For seven years, Ruthie and Verena Cady were never alone. When Ruthie died, Verena, knowing she could not live without her Siamese twin, spent her final 15 minutes planning her funeral.
"Verena said to go get Daddy and she gave me a list of friends she wanted to give flowers to. She asked to be cremated because she didn't want to be in a box, she wanted to be free," said Marlene Cady, their mother. The twins died Friday."Ruthie died 15 minutes ahead of Verena," Cady said. "Verena talked about the whole thing. She said, `This is the time we're going to be dying.' "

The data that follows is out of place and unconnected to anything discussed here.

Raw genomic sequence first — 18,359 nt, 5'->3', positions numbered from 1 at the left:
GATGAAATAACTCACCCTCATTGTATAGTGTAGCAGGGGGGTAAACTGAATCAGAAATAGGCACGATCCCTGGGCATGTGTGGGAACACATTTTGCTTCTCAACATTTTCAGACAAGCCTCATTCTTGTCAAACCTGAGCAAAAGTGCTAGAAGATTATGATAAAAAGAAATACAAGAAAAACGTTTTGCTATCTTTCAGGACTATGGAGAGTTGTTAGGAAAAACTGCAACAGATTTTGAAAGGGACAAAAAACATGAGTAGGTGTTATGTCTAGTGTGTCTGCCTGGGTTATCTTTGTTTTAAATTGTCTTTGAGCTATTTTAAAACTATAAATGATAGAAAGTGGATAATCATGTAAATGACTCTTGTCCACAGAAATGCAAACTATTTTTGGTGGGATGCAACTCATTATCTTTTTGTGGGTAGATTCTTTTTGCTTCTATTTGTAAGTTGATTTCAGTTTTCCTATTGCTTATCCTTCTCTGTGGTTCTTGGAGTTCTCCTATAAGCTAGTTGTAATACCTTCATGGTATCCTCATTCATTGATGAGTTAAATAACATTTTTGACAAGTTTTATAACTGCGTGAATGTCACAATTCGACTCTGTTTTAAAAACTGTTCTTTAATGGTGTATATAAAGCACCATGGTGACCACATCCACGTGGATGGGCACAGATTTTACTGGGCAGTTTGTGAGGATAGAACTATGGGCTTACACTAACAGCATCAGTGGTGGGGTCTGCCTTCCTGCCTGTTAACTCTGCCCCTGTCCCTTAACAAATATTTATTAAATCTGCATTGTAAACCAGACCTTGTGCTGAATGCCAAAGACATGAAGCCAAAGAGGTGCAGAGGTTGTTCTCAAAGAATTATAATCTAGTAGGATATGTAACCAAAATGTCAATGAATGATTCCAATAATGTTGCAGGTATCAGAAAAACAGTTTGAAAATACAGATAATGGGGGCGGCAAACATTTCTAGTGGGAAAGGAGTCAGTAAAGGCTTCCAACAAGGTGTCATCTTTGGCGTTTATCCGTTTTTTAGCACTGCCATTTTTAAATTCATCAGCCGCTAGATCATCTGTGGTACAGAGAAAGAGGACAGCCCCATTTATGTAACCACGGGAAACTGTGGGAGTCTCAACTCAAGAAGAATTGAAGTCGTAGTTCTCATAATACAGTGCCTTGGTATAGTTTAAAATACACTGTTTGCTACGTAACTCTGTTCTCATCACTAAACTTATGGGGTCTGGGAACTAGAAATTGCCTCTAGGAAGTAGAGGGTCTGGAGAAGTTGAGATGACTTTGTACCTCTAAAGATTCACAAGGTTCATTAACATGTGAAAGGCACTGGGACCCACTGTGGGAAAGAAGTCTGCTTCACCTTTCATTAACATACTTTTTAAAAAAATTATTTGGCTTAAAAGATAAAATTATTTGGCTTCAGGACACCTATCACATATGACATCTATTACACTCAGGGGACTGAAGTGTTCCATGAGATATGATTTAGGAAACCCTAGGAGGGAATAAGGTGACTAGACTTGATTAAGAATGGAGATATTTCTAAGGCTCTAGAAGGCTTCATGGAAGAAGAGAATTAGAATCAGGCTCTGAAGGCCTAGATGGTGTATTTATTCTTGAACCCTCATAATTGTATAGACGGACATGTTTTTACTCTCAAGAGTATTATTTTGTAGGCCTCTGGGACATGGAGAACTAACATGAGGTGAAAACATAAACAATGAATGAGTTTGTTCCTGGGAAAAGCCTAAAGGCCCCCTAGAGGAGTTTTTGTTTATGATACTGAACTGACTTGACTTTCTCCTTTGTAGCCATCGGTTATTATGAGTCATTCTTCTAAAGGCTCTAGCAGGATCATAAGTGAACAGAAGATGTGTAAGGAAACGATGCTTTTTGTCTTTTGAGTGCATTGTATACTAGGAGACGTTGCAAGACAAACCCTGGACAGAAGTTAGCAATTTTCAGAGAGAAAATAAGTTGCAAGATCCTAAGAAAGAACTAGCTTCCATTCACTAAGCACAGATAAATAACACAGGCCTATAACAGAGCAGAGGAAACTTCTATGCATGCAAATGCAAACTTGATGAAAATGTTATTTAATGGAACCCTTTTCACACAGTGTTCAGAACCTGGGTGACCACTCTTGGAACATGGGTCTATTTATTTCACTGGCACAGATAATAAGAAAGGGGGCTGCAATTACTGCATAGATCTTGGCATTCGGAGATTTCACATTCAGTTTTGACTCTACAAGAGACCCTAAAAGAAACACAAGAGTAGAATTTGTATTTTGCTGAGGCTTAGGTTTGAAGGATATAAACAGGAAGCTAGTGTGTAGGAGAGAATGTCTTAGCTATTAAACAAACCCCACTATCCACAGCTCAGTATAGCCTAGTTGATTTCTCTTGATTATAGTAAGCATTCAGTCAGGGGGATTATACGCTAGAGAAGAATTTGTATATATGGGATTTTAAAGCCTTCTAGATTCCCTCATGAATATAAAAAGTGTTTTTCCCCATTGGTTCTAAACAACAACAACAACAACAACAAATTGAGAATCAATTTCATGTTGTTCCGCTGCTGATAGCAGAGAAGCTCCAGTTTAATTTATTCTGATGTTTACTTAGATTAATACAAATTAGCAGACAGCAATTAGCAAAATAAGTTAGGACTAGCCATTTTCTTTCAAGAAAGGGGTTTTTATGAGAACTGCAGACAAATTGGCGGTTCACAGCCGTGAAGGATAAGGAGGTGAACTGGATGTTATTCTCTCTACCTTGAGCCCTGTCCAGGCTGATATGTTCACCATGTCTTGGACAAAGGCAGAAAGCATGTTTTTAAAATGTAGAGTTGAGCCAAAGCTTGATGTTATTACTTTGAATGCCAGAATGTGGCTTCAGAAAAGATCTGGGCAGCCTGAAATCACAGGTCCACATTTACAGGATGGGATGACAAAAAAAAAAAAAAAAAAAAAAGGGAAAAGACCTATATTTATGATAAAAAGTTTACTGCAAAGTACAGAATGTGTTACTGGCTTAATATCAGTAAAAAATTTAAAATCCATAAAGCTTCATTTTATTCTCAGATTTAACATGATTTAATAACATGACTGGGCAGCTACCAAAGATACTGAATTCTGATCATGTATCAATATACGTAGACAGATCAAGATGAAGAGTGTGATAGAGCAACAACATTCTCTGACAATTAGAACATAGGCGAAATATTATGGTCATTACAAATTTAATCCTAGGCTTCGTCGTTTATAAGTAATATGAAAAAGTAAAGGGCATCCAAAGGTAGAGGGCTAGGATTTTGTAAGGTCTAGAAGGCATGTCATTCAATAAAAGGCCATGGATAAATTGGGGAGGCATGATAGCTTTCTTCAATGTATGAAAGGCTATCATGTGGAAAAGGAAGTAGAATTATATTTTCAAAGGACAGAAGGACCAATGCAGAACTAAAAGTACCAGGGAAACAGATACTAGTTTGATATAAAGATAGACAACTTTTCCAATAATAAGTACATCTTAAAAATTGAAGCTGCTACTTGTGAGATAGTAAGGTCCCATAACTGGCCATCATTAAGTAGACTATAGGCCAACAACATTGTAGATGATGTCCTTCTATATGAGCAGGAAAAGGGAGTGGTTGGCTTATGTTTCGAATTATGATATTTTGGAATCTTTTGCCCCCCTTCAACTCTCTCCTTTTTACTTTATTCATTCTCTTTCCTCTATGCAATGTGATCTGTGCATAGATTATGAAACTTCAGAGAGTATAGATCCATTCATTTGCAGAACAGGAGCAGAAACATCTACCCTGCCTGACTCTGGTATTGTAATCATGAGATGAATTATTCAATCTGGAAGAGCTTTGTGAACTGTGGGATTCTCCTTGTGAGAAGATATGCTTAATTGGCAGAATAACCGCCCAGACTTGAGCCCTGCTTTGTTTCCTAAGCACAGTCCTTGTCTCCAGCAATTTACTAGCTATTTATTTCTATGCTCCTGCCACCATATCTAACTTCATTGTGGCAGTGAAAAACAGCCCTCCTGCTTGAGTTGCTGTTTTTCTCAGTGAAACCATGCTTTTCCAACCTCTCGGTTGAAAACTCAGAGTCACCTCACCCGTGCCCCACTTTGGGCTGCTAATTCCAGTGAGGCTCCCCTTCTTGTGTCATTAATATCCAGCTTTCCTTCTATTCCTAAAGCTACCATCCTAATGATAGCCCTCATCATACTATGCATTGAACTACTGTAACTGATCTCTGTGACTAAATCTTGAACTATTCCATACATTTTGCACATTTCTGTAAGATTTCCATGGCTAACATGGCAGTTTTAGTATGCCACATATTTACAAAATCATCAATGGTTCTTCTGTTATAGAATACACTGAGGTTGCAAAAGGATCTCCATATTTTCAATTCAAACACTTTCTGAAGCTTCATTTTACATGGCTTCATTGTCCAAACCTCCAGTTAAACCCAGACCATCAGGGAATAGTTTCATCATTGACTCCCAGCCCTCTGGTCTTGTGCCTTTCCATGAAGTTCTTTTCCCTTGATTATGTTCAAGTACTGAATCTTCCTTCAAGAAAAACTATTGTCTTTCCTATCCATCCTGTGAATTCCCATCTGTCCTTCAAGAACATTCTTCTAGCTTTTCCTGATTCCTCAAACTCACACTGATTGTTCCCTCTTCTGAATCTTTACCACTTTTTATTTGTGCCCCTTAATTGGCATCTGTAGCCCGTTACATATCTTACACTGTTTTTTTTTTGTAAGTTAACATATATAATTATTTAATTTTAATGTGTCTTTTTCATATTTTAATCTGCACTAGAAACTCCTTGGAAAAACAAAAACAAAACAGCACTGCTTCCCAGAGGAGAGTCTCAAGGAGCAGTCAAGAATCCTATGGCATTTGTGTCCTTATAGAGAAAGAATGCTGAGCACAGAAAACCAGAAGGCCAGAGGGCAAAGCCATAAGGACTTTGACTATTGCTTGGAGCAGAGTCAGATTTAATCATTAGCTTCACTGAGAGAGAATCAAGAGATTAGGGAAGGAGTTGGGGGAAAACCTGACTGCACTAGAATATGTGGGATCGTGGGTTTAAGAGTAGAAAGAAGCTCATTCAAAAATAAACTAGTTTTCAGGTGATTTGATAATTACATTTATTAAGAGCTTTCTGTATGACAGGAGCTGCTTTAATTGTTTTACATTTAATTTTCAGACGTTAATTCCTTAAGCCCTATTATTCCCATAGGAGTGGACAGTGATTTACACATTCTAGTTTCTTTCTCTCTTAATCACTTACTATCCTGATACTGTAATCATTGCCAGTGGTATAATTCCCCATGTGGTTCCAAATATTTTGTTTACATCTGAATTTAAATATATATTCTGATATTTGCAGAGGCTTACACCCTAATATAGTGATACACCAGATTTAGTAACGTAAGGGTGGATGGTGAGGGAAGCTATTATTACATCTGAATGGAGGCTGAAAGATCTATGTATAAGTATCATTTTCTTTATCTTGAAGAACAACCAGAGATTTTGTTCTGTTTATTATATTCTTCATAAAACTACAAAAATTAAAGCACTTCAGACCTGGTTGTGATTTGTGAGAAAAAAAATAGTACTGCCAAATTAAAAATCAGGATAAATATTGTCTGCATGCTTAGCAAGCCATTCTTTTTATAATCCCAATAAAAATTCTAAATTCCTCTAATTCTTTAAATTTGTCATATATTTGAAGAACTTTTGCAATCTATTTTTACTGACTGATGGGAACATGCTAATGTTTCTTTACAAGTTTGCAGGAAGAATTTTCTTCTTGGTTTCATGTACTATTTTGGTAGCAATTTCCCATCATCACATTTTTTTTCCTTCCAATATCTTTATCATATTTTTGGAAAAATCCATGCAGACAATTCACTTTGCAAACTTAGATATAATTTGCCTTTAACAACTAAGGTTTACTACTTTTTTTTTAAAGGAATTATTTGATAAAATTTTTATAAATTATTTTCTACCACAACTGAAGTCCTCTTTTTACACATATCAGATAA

Most Siamese, or conjoined, twins die at birth. Doctors had told Cady and her husband, Peter, that it would be a miracle if the girls survived a year.
Ruthie's lungs deteriorated over the past several weeks, Marlene Cady said. Cady, who wrote a 1989 cover story about the twins for People magazine, said the girls lived a happy life.
The twins were connected from the sternum to the navel. Doctors could not separate them because they shared a heart, which had three chambers instead of the normal four. They also shared a liver and parts of the intestines.